It was one of those situations when it is not clear how long it will take to do all the tasks that must be done before the train can be caught. Due to some extraordinary timetabling there are two trains an hour from Folkestone towards Dover, Deal and Ramsgate. On a Saturday one leaves at 22 minutes past the hour, and the other at 30 minutes past. This gives the traveler a window of eight minutes, failing which, there will be a wait of almost an hour for the next train, but followed by only a few minutes wait by the train after that. It is not worth trying to work this out, that way madness lies.
But wait. What is this? A bookshop? Surely there will be time to have a quick look – just to get a brief measure of the place and still be able to get to Sainsbury’s for some shopping, and to catch at least one of those trains? The moment I step inside, I realise it was exactly the right decision. There are sometimes bookshops were one enters and quickly realises the mistake. There is nothing of any interest, but the owner is exerting an invisible moral pressure that now your in, you had better buy. Not at the marvelous Marrin’s Bookshop. The first book I see, propped up on the floor is Elisabeth Dhanens book on Van Eyck. I don’t even need to open it to know that this should be bought. One only has to look at the cover to know this is special. One can never have too many books on Van Eyck. I tell the man in the shop and the couple browsing that I have just bought a mermaid but realise this is so left field that they all mumble words that may be of alarm, encouragement or sympathy. The problem is that her tail is sticking out of the top of my rucksack, but it’s wrapped in thick plastic sheeting so while it is not visible, it is tricky to get in and out of the narrow space which is filled with books.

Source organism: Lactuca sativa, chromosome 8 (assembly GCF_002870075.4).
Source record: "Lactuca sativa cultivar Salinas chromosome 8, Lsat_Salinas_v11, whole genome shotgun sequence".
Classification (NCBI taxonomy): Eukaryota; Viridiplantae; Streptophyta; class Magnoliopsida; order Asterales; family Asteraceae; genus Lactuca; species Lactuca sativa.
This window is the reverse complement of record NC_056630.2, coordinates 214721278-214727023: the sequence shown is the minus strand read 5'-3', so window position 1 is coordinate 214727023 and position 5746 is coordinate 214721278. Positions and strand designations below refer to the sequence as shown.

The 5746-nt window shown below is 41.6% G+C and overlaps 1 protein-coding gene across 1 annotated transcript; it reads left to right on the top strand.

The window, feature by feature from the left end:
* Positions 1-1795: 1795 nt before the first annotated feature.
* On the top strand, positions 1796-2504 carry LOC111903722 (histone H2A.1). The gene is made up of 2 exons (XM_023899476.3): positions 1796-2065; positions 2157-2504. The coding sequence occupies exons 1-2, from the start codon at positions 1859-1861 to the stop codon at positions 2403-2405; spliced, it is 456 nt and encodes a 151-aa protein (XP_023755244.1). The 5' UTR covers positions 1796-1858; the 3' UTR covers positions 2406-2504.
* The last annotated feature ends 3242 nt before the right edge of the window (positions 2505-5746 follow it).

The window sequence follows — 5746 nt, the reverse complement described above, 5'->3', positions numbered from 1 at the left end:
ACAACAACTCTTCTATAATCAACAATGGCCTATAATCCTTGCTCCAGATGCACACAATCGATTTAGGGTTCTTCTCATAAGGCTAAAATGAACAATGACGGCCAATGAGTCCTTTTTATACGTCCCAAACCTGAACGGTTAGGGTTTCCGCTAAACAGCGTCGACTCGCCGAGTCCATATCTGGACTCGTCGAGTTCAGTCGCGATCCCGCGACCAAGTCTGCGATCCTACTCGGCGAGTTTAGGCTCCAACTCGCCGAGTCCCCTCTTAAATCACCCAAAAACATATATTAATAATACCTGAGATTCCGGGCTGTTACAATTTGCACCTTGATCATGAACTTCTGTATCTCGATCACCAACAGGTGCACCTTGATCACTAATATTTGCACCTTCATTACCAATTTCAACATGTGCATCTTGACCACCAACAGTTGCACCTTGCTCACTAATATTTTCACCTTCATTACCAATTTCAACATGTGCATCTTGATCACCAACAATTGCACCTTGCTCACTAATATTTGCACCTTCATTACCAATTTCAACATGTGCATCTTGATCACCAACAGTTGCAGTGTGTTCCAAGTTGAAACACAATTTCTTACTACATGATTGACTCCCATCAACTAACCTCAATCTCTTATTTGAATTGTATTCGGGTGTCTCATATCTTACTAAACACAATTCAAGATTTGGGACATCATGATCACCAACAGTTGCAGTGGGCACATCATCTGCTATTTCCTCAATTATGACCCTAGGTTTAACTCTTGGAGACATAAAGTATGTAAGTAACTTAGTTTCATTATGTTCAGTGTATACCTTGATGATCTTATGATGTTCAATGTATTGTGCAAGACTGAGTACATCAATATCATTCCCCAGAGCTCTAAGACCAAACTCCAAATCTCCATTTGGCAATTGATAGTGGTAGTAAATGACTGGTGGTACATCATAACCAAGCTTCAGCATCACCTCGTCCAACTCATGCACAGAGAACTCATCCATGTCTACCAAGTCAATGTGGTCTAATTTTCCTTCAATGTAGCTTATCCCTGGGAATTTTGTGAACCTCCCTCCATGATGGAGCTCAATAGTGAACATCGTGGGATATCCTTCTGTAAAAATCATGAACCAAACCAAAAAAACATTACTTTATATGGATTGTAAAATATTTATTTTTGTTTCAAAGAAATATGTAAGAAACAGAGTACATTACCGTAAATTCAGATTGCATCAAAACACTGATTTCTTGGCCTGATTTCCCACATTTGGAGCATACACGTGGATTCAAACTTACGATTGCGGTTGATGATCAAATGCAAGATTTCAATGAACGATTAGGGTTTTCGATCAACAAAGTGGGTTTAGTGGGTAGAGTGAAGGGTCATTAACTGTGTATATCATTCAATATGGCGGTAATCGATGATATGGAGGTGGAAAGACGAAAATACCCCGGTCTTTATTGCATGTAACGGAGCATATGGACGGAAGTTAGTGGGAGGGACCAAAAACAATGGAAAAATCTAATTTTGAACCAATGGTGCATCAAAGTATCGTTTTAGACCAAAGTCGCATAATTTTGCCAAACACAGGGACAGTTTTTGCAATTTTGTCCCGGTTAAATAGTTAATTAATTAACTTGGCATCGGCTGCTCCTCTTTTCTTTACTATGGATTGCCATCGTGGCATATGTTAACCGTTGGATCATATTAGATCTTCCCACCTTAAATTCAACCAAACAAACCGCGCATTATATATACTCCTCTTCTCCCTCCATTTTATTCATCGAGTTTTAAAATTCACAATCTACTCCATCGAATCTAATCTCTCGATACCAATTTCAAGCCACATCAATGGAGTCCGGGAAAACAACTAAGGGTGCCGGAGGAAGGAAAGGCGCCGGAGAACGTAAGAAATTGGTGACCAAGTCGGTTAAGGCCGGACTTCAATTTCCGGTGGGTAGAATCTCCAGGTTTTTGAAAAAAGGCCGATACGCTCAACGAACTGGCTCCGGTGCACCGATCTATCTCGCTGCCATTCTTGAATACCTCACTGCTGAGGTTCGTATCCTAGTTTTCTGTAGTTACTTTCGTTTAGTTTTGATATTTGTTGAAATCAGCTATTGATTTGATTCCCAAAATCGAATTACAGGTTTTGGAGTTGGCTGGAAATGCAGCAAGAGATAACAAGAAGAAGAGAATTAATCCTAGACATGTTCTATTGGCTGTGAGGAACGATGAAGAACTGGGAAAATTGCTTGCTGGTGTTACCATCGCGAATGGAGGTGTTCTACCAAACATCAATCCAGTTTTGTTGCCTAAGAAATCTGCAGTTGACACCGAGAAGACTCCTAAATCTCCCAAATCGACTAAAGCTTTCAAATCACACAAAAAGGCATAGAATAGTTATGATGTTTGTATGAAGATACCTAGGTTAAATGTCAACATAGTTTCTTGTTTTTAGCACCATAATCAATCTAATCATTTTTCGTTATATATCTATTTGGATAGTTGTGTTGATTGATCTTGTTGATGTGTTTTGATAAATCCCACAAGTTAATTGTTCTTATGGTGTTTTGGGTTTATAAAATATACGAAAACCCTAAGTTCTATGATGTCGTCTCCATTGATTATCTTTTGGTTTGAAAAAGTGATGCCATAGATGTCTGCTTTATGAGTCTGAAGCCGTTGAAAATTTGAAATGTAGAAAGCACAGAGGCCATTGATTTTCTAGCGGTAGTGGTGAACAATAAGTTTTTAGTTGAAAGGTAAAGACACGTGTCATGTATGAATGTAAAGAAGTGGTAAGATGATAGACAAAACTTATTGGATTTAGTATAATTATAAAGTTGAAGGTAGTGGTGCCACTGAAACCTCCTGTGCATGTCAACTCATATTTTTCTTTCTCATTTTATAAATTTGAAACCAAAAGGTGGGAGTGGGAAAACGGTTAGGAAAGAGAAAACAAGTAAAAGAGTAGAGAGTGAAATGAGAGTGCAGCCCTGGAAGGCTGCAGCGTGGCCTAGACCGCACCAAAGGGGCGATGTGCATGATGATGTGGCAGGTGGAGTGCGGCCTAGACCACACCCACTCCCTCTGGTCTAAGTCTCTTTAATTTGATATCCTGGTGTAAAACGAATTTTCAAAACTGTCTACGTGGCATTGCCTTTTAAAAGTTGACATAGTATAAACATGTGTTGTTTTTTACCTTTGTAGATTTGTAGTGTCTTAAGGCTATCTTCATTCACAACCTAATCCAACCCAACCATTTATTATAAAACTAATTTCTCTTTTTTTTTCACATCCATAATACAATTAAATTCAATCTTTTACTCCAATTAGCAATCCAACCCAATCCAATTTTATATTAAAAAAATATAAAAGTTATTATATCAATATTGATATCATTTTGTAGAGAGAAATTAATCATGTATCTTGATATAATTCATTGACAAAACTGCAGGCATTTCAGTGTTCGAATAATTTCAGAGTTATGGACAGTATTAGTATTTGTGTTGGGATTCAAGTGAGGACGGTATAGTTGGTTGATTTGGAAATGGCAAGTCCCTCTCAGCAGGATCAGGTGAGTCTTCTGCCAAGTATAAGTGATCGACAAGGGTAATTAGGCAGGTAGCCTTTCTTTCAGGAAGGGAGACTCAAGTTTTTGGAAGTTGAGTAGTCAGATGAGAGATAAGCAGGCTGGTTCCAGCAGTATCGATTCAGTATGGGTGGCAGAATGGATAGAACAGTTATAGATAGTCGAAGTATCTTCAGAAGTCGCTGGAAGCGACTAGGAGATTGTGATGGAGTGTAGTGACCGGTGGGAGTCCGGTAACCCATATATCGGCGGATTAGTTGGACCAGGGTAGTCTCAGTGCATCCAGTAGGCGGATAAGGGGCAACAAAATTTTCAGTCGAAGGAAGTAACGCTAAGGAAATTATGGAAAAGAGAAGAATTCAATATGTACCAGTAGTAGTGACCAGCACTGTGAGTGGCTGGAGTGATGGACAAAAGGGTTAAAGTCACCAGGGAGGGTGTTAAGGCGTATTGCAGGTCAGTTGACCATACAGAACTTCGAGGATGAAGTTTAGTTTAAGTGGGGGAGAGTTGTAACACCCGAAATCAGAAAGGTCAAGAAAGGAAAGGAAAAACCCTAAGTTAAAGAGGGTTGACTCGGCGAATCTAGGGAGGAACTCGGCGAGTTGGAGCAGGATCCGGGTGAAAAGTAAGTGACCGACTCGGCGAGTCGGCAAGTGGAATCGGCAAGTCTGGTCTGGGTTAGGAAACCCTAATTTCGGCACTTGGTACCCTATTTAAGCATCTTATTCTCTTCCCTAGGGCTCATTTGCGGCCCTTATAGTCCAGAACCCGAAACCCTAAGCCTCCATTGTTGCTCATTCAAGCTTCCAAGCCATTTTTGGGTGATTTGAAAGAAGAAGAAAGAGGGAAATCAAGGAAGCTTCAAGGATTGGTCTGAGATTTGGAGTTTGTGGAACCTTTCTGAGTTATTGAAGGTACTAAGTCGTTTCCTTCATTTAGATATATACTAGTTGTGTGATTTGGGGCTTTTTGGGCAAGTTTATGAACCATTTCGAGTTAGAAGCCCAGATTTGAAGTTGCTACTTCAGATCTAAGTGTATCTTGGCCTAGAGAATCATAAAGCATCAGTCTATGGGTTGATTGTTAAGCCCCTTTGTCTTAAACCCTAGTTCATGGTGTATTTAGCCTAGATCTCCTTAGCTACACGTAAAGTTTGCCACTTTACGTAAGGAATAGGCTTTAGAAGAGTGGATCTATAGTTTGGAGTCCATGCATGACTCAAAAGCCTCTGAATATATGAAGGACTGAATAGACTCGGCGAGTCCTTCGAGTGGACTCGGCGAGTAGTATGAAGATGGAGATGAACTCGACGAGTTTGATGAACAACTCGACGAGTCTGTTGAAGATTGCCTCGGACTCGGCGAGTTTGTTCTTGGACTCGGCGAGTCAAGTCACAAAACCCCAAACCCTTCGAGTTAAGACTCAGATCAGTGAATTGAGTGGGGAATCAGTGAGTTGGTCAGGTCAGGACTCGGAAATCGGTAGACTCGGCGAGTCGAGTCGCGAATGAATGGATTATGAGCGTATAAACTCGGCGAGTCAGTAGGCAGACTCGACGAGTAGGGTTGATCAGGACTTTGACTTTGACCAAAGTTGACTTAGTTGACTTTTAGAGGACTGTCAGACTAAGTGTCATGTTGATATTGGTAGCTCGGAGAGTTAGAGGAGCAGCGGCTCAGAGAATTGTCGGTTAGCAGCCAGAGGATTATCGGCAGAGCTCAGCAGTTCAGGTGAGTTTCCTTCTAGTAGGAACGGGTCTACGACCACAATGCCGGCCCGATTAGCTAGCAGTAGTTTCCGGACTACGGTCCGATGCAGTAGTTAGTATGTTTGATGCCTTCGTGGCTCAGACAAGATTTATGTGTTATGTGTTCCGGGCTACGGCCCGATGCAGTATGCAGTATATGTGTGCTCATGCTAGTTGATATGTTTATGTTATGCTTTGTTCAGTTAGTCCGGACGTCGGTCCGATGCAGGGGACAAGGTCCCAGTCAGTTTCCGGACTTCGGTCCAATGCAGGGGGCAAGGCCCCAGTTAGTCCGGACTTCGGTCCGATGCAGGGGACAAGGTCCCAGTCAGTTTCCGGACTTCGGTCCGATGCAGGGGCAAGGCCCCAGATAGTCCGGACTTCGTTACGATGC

I should have taken more photographs. I never do. I get lost in thoughts and dreaming and speculation and plots for books and things I should be writing. And the light was becoming dense and heavy and they would have all come out too dull. And it is much more satisfying sometimes to be of the moment, when walking under the cliff edge between Sandgate and Folkestone and to be the only person there as the light disappears and the sea becomes grey and elemental, like one single entity, pulsating and moving as if alive; which in a sense it is.
I thought about Wells again later when I was doing some housework. He had advocated that houses should be built without L shaped corners. They should be round instead because otherwise they were hard to brush out properly. This is a good point I noted, as I tried to get the hand brush inside all the edges.